The retailer can have a huge impact given its sheer size and power. Its plan to double the fuel economy of its trucks by 2015 would save 60 million gallons of diesel fuel a year. Its pledge to make its stores 20% more energy efficient by 2013 would cut annual electricity use by 3.5 million megawatt hours. And by Wal-Mart's estimates, if each of its 100 million-plus customers bought one long-lasting compact fluorescent light bulb, that would reduce electric bills (BusinessWeek, 8/13/07) by $3 billion, conserve 50 billion tons of coal, and keep 1 billion incandescent light bulbs out of landfills over the life of the bulb.
The latest effort was launched in seven product categories in part because suppliers in those categories were willing to work with Wal-Mart and the CDP on the issue. Coca-Cola (KO), News Corp.'s (NWS) Fox Home Entertainment, and several other companies provided information about how they used energy and efforts to cut back. Fleming said that 20 of Fox Home Entertainment's suppliers got involved to track the emissions associated with the production, manufacturing, and distribution of DVDs. "We're grateful for the efforts that the companies who are participating in conversations with us have made," said Fleming. "Together we are addressing some of the biggest challenges in the world today."
There are plenty of skeptics, however. One questions the seven product categories Wal-Mart decided to track. Heather Rogers, author of Gone Tomorrow: The Hidden Life of Garbage, says that toothpaste, soap, and DVDs are "low tech" products that don't really result in substantial carbon emissions. She argues that it would have been more meaningful to focus on other products that typically do require carbon emissions. "Cell phones and DVD players, for example, are conspicuously absent from the list," she says.
Rogers also says that Wal-Mart's entire business model is built on environmental waste. The company, she says, sells loads of cheap, disposable goods, and emphasizes a business strategy of rapid growth, resulting in so much negative environmental impact that its latest initiatives can make only an incremental impact. "It's an aggressively growing company," she says, "and with this business model you're inevitably going to put ever greater pressure on ecosystems."
Wal-Mart certainly casts a long shadow. The company is the biggest private user of electricity in the U.S.—each of its 2,074 supercenters uses an average of 1.5 million kilowatts annually, enough by one estimate to power all of Namibia. It also has the nation's second-largest fleet of trucks that travel a billion miles a year. By Wal-Mart's own admission, its U.S. operations were responsible for 15.3 million metric tons of carbon emissions in 2005. That's more emissions that the countries of Bolivia and Cyprus put together.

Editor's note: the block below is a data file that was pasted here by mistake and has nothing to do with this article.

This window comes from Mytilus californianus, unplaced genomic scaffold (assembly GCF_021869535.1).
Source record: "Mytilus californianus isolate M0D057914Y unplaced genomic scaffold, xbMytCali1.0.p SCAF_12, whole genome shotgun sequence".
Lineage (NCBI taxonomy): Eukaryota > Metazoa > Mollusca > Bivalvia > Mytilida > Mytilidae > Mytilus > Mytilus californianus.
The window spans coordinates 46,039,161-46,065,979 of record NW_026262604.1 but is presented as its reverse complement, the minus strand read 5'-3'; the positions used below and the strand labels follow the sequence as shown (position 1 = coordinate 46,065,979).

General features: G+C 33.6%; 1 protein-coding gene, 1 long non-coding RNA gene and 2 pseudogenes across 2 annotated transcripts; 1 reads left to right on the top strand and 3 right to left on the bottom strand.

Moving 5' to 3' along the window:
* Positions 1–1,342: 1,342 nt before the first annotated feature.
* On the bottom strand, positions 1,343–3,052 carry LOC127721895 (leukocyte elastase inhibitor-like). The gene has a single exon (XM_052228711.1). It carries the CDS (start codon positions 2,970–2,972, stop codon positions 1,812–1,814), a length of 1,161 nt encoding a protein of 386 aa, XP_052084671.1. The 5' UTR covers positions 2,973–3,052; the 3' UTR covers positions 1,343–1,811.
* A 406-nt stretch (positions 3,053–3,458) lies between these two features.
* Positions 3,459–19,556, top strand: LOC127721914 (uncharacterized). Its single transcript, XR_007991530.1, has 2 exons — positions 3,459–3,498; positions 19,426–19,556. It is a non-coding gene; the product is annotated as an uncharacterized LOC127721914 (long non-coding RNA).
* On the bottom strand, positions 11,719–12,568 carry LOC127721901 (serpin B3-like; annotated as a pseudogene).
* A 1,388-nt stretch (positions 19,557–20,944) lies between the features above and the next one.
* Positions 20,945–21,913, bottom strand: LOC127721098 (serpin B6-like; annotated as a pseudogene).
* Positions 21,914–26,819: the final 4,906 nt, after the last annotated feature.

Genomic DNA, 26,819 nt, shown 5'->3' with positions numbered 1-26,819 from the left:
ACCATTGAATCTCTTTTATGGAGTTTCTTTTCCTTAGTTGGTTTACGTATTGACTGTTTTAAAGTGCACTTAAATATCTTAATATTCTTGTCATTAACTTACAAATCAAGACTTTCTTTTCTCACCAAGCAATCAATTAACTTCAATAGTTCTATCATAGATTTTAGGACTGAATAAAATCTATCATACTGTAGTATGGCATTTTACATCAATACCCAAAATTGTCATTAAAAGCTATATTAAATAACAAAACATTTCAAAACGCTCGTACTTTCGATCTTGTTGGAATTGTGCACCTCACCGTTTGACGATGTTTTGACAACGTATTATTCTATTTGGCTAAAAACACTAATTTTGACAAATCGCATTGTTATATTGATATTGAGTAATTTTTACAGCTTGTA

For some skeptics, the numbers from its environmental efforts just don't add up. "Wal-Mart hopes to cut 2.5 million metric tons of carbon dioxide emissions by 2013, by making its existing stores 20% more efficient," says Stacy Mitchell, a senior researcher at the Institute for Local Self-Reliance, an environmental group. "New stores built in 2007 alone, however, will consume enough electricity to add approximately 1 million metric tons of carbon dioxide to the atmosphere. At that rate, by 2013 Wal-Mart will be offsetting its cut of 2.5 million metric tons of carbon dioxide by adding 28 million metric tons of new emissions within the same time period."
Critics openly wonder whether Wal-Mart's steady stream of green initiatives are an effort to deflect attention from its workplace policies (BusinessWeek, 10/31/06) as well as its financial performance in recent years. "Wal-Mart needs to invest in its environmental policies as well as its workforce to prove it's not just a PR stunt," says Dave Willett, press secretary for the Sierra Club, the San Francisco-based environmental organization, which provides funding to Wal-Mart Watch, a union-supported group that's critical of the company.
Still, this time Wal-Mart's many critics hope their skepticism is misplaced. They see the latest initiative with the CDP as full of promise, which could be realized if Wal-Mart pushes hard for change. "We love that Wal-Mart has accepted the challenge," says Greenpeace's Davies. "But accounting is not enough. At some point, they have to set targets and actually cut their carbon emissions."